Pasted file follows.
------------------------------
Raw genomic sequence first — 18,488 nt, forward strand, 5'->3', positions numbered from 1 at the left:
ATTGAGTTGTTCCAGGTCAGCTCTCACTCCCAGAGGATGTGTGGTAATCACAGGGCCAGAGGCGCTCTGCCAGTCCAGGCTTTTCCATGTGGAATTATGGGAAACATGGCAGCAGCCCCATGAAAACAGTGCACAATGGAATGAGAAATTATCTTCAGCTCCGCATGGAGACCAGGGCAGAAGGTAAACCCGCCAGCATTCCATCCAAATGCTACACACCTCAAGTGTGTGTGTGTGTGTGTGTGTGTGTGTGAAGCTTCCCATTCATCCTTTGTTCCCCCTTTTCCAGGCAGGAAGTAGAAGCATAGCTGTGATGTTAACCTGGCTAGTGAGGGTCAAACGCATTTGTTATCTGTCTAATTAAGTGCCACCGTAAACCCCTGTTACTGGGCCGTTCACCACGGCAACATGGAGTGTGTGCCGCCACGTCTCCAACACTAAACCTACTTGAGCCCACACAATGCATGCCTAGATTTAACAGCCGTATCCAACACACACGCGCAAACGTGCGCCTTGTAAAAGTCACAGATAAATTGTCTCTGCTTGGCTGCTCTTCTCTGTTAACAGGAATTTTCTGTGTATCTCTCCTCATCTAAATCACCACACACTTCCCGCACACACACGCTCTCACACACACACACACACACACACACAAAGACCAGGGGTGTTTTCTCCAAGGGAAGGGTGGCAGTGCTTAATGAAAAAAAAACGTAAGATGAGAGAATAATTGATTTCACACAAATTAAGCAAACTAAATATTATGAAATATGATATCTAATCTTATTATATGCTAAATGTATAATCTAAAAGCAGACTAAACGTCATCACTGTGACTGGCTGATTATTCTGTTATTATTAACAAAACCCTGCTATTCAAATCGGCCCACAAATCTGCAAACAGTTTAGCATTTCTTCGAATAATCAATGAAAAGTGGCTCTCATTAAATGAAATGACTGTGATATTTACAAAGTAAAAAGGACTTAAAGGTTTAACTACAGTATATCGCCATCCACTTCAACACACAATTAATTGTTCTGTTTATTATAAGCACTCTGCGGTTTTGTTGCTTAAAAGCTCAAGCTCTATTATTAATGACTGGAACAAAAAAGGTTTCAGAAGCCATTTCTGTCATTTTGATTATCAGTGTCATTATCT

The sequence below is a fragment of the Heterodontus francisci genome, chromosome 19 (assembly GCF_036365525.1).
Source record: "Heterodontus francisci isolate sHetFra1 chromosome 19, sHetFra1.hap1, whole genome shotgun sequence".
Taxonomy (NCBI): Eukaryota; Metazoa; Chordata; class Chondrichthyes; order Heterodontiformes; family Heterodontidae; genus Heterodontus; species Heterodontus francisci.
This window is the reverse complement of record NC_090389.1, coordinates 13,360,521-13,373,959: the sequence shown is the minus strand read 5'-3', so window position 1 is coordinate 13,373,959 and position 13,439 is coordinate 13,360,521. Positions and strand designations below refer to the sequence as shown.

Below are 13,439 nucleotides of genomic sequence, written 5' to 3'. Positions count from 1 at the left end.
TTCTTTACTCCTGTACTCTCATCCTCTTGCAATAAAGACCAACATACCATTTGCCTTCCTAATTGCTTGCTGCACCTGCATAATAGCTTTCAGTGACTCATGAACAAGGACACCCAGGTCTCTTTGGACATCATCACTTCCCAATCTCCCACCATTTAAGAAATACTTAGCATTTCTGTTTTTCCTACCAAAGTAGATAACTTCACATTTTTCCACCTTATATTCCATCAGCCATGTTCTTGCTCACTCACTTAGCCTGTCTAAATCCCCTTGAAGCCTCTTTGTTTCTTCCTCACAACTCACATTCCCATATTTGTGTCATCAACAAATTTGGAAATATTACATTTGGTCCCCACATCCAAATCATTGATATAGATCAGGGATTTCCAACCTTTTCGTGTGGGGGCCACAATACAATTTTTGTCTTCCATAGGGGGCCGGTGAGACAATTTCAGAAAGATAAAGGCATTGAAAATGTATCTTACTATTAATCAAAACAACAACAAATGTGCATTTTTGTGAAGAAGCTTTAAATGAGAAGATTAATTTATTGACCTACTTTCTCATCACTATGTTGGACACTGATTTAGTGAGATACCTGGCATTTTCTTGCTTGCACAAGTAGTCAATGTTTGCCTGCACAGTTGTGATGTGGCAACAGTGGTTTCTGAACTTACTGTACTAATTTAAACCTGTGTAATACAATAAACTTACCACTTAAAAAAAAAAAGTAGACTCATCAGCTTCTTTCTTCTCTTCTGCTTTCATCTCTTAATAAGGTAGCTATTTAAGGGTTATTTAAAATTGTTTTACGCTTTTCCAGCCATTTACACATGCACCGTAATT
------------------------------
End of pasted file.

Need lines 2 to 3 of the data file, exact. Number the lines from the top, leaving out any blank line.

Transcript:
ATTGAGTTGTTCCAGGTCAGCTCTCACTCCCAGAGGATGTGTGGTAATCACAGGGCCAGAGGCGCTCTGCCAGTCCAGGCTTTTCCATGTGGAATTATGGGAAACATGGCAGCAGCCCCATGAAAACAGTGCACAATGGAATGAGAAATTATCTTCAGCTCCGCATGGAGACCAGGGCAGAAGGTAAACCCGCCAGCATTCCATCCAAATGCTACACACCTCAAGTGTGTGTGTGTGTGTGTGTGTGTGTGTGAAGCTTCCCATTCATCCTTTGTTCCCCCTTTTCCAGGCAGGAAGTAGAAGCATAGCTGTGATGTTAACCTGGCTAGTGAGGGTCAAACGCATTTGTTATCTGTCTAATTAAGTGCCACCGTAAACCCCTGTTACTGGGCCGTTCACCACGGCAACATGGAGTGTGTGCCGCCACGTCTCCAACACTAAACCTACTTGAGCCCACACAATGCATGCCTAGATTTAACAGCCGTATCCAACACACACGCGCAAACGTGCGCCTTGTAAAAGTCACAGATAAATTGTCTCTGCTTGGCTGCTCTTCTCTGTTAACAGGAATTTTCTGTGTATCTCTCCTCATCTAAATCACCACACACTTCCCGCACACACACGCTCTCACACACACACACACACACACACACAAAGACCAGGGGTGTTTTCTCCAAGGGAAGGGTGGCAGTGCTTAATGAAAAAAAAACGTAAGATGAGAGAATAATTGATTTCACACAAATTAAGCAAACTAAATATTATGAAATATGATATCTAATCTTATTATATGCTAAATGTATAATCTAAAAGCAGACTAAACGTCATCACTGTGACTGGCTGATTATTCTGTTATTATTAACAAAACCCTGCTATTCAAATCGGCCCACAAATCTGCAAACAGTTTAGCATTTCTTCGAATAATCAATGAAAAGTGGCTCTCATTAAATGAAATGACTGTGATATTTACAAAGTAAAAAGGACTTAAAGGTTTAACTACAGTATATCGCCATCCACTTCAACACACAATTAATTGTTCTGTTTATTATAAGCACTCTGCGGTTTTGTTGCTTAAAAGCTCAAGCTCTATTATTAATGACTGGAACAAAAAAGGTTTCAGAAGCCATTTCTGTCATTTTGATTATCAGTGTCATTATCT

The sequence below is a fragment of the Heterodontus francisci genome, chromosome 19 (assembly GCF_036365525.1).